Bonterra Dining & Wine Room Housed inside what was an 1800s Methodist church, Bonterra now offers Southern delicacies—like the baked pimento cheese starter featuring roasted shishito peppers, Benton’s bacon marmalade, and wood grilled flatbread— within its historic walls. Make sure to check out one of their special wine pairing events. Haberdish NoDa’s Haberdish is characterized by elevated Southern fare in an elegantly industrial setting. The drink menu is just as strong as the food, and features original craft cocktails shaken, stirred, and poured from a 1950’s style soda fountain-inspired bar. Mama Ricotta’s Mama Ricotta’s has been a Charlotte staple since 1992. Frank Scibelli delivers fresh, homestyle Italian with this original concept. Mama’s menu features new recipes (spicy shrimp and mussel linguini, organic spaghetti and wagyu meatballs) and old-fashioned ones (lasagna, chicken parmesan, and penne alla vodka) with options for individual or familystyle presentations. Futo Buta South End's Futo Buta is the go-to destination for flavorful, inventive ramen, donburi, raw bar options, and steamed buns in an upbeat, funky environment. This is not your college dorm room ramen. Hot tip: order the rice crispy squares. Good Food on Montford The small plates have allowed the chefs at the popular Good Food to fully flex their creative spirit. In the case







of this restaurant, the name says it all: Look no further for minimalist luxury dining that spares no room for anything that is not delicious.

fers an eclectic, chef-driven mix of traditional and innovative American dishes inspired by Italian, French, and Spanish cuisines and a global wine list.

Supperland This renovated Plaza Midwood church may no longer be a place of worship, but its elevated Southern dishes will make you feel a little closer to heaven. An open-fire stove sits in place of the former Pulpit. With potluck-style dishes and welcoming staff, a meal at Supperland is like having an afterservice dinner at your grandma’s... That is, if your grandma were an experienced chef and mixologist.

Stoke Find Stoke inside Charlotte Marriott City Center, but don’t mistake it for your typical hotel restaurant. Here, you’ll find scratch-made plates dished out of an open kitchen and made from rustic flavors and local ingredients.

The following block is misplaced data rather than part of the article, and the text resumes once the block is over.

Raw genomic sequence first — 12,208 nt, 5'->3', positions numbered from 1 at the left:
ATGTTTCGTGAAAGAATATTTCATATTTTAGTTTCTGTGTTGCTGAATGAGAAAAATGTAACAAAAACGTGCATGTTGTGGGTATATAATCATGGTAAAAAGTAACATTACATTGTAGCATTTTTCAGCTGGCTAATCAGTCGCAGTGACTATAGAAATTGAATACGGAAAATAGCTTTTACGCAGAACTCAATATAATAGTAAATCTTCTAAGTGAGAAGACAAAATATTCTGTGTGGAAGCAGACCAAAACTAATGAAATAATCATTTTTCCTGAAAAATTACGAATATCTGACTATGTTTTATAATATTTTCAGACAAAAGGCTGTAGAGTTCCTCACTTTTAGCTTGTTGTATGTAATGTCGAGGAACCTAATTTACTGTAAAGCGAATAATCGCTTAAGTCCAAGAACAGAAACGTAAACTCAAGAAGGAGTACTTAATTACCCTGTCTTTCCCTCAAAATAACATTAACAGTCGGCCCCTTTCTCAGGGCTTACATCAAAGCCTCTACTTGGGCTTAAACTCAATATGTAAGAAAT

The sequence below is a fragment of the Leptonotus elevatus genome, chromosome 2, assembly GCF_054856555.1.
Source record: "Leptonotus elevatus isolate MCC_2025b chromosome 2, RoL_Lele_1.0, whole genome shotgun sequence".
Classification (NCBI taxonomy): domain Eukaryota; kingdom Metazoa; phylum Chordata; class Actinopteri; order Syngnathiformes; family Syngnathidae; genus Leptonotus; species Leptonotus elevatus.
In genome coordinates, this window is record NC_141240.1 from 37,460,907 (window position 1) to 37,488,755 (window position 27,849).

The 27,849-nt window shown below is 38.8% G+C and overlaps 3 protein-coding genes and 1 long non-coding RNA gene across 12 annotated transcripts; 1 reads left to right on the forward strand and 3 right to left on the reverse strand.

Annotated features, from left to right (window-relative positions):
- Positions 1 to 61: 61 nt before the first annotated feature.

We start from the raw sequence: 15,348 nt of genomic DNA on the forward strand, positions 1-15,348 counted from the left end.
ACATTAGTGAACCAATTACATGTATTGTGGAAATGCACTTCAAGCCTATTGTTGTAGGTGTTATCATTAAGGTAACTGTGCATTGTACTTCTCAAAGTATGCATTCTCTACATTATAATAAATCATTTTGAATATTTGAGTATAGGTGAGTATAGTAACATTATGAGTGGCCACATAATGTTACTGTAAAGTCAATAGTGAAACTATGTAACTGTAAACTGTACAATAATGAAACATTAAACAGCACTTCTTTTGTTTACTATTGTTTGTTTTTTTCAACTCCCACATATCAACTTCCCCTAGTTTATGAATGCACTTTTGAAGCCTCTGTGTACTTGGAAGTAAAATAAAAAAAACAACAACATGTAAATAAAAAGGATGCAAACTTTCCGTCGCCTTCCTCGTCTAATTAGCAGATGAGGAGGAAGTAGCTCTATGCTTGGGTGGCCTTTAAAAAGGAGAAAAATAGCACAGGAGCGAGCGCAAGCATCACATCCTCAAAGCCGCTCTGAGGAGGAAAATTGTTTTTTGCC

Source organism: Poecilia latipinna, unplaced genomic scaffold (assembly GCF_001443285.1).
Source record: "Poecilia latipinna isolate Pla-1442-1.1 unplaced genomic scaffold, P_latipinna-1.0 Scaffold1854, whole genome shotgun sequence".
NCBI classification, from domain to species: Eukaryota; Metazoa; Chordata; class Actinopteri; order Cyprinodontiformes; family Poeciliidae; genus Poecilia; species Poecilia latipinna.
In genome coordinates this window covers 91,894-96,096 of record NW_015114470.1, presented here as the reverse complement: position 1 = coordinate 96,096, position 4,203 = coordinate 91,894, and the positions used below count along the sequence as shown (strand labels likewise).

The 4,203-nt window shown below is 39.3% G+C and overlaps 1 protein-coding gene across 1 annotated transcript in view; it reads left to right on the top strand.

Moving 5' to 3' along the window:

The Jimmy The Jimmy is the latest addition to owner Jim Noble’s impressive roster. The restaurant will be open all day in Italian trattoria and Mediterranean bistro tradition. Offerings will include coffee and pastries by Copain in the morning and light Mediterranean-inspired dishes at lunch. For dinner, expect dishes such as Neapolitan-style pizzas and handmade pastas. Copper Copper’s upscale Indian cuisine located in the heart of Dilworth is certain to make your heart skip a beat. Although Chef Naveen Sadana’s food is a modern interpretation of the classics, traditional techniques do not go unnoticed here. Their menu is divided into a modern and traditional section allowing you to experience both styles uniquely. Mico Mico is the perfect place for Charlotteans seeking an elevated dining experience. Located in the Grand Bohemian Hotel, the restaurants’ sophisticated interior will impress guests even before they get a chance to look at the menu. Despite the elegant ambiance, Mico’s dishes remain affordable making it amazing for date night or a special occasion. For each meal, the restaurant provides unique, carefully crafted dishes that pay homage to its Argentinian heritage. Osteria LuCa Opened in early 2020 in Park Road Shopping Center, Osteria LuCa is authentic Italian with an open setting, floor-to-ceiling windows, long marble bars. Enjoy the view of your pizza and antipasti being made. Dilworth Tasting Room Located in a 1940s era building in none other than Dilworth, this charming wine bar has much to offer. Enjoy craft cocktails, local beer, or wine under the string light lit patio for a perfect low key date night or gathering with friends over sips and small plates. Customshop Housed over on Elizabeth Avenue, this modern trattoria of-

Harriet’s Hamburgers As if you needed another reason to check out Optimist Hall, Harriet’s is open and serving up hot and fresh patties daily. With three different burgers to choose from (or two for the kiddos) that use only the best ingredients. Red Salt Chef David Burke’s Red Salt—a play on his patented Himalayan sea-salt dry aging process— is an unconventional approach to American dining. Located in Le Méridien Hotel, even the walls of Red Salt have Burke’s touch featuring some of his original artwork. Known for his gruyere popovers, lobster dumplings, and (of course) salt-aged steak, Burke’s creations will make your mouth water before you’ve even entered the doors. The Pickled Peach The Pickled Peach is a great place to visit if you’re looking for a wide variety of items for many different dietary needs. Their menu includes farm-to-table sandwiches and salads, as well as a variety of baked goods, coffees, and drinks. They also offer customers the unique ability to purchase groceries and take-home dinners so you can bring The Pickled Peach home with you. Beef ‘N Bottle Steakhouse Since 1958, Beef ‘N Bottle has been a Charlotte institution, gaining the attention of USA Today and consistent recognition on their Top 100 Steakhouses in the country list. Whether you're a local or in town for business, this quaint spot is a must for a great steak. RH Rooftop Restaurant Formerly Dean & Deluca in SouthPark’s Phillips Place, RH Rooftop Restaurant can be found above Restoration Hardware’s modern collection store. With its stunning views and stylish atmosphere, sit back and enjoy a lobster roll and truffle fries over the best peach bellini in Charlotte. Dogwood Southern Table Grab a drink or bite at this stylish SouthPark Southern-leaning restaurant. Enjoy local ingredients in a setting where rustic meets chic. In addition to a perfect date night dinner spot, we recommend trying a cocktail flight and hanging out during their brunch hours.